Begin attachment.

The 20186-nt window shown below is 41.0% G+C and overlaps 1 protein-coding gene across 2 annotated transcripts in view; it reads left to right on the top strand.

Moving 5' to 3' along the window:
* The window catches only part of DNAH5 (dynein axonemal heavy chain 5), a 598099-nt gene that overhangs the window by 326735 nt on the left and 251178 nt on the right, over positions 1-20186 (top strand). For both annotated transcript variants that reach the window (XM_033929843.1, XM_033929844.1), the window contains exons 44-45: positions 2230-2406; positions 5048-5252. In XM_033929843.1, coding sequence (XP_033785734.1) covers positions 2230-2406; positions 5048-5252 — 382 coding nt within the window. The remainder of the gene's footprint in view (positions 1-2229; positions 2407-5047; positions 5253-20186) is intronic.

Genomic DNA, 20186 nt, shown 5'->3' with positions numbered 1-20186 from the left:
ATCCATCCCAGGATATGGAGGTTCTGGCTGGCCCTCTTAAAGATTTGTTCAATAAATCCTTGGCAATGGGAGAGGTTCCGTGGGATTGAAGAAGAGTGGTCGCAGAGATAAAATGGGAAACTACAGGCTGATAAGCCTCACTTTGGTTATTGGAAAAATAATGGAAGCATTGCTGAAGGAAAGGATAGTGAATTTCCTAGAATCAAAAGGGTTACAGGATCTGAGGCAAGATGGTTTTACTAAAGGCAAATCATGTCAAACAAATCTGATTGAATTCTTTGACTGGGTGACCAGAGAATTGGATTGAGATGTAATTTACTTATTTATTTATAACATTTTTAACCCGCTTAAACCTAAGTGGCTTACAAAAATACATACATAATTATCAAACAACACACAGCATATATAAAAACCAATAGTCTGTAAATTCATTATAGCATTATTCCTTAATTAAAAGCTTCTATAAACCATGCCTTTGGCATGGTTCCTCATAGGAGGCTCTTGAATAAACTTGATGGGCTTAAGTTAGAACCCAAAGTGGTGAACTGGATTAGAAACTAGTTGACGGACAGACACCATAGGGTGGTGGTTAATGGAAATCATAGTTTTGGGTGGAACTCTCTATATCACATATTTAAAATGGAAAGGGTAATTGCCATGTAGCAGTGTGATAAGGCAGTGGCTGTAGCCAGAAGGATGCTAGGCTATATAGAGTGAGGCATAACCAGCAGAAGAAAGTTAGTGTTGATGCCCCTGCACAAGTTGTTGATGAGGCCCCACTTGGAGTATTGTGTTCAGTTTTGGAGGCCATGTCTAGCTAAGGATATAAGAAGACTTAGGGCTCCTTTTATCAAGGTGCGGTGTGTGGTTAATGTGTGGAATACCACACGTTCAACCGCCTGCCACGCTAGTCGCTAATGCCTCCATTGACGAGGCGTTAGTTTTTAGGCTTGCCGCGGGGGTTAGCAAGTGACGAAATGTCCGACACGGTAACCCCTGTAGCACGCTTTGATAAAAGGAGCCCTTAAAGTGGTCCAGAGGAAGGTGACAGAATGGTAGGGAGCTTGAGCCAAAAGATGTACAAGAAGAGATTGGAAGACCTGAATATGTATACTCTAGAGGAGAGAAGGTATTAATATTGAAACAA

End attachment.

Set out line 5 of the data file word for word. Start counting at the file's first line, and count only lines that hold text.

ATCCATCCCAGGATATGGAGGTTCTGGCTGGCCCTCTTAAAGATTTGTTCAATAAATCCTTGGCAATGGGAGAGGTTCCGTGGGATTGAAGAAGAGTGGTCGCAGAGATAAAATGGGAAACTACAGGCTGATAAGCCTCACTTTGGTTATTGGAAAAATAATGGAAGCATTGCTGAAGGAAAGGATAGTGAATTTCCTAGAATCAAAAGGGTTACAGGATCTGAGGCAAGATGGTTTTACTAAAGGCAAATCATGTCAAACAAATCTGATTGAATTCTTTGACTGGGTGACCAGAGAATTGGATTGAGATGTAATTTACTTATTTATTTATAACATTTTTAACCCGCTTAAACCTAAGTGGCTTACAAAAATACATACATAATTATCAAACAACACACAGCATATATAAAAACCAATAGTCTGTAAATTCATTATAGCATTATTCCTTAATTAAAAGCTTCTATAAACCATGCCTTTGGCATGGTTCCTCATAGGAGGCTCTTGAATAAACTTGATGGGCTTAAGTTAGAACCCAAAGTGGTGAACTGGATTAGAAACTAGTTGACGGACAGACACCATAGGGTGGTGGTTAATGGAAATCATAGTTTTGGGTGGAACTCTCTATATCACATATTTAAAATGGAAAGGGTAATTGCCATGTAGCAGTGTGATAAGGCAGTGGCTGTAGCCAGAAGGATGCTAGGCTATATAGAGTGAGGCATAACCAGCAGAAGAAAGTTAGTGTTGATGCCCCTGCACAAGTTGTTGATGAGGCCCCACTTGGAGTATTGTGTTCAGTTTTGGAGGCCATGTCTAGCTAAGGATATAAGAAGACTTAGGGCTCCTTTTATCAAGGTGCGGTGTGTGGTTAATGTGTGGAATACCACACGTTCAACCGCCTGCCACGCTAGTCGCTAATGCCTCCATTGACGAGGCGTTAGTTTTTAGGCTTGCCGCGGGGGTTAGCAAGTGACGAAATGTCCGACACGGTAACCCCTGTAGCACGCTTTGATAAAAGGAGCCCTTAAAGTGGTCCAGAGGAAGGTGACAGAATGGTAGGGAGCTTGAGCCAAAAGATGTACAAGAAGAGATTGGAAGACCTGAATATGTATACTCTAGAGGAGAGAAGGTATTAATATTGAAACAA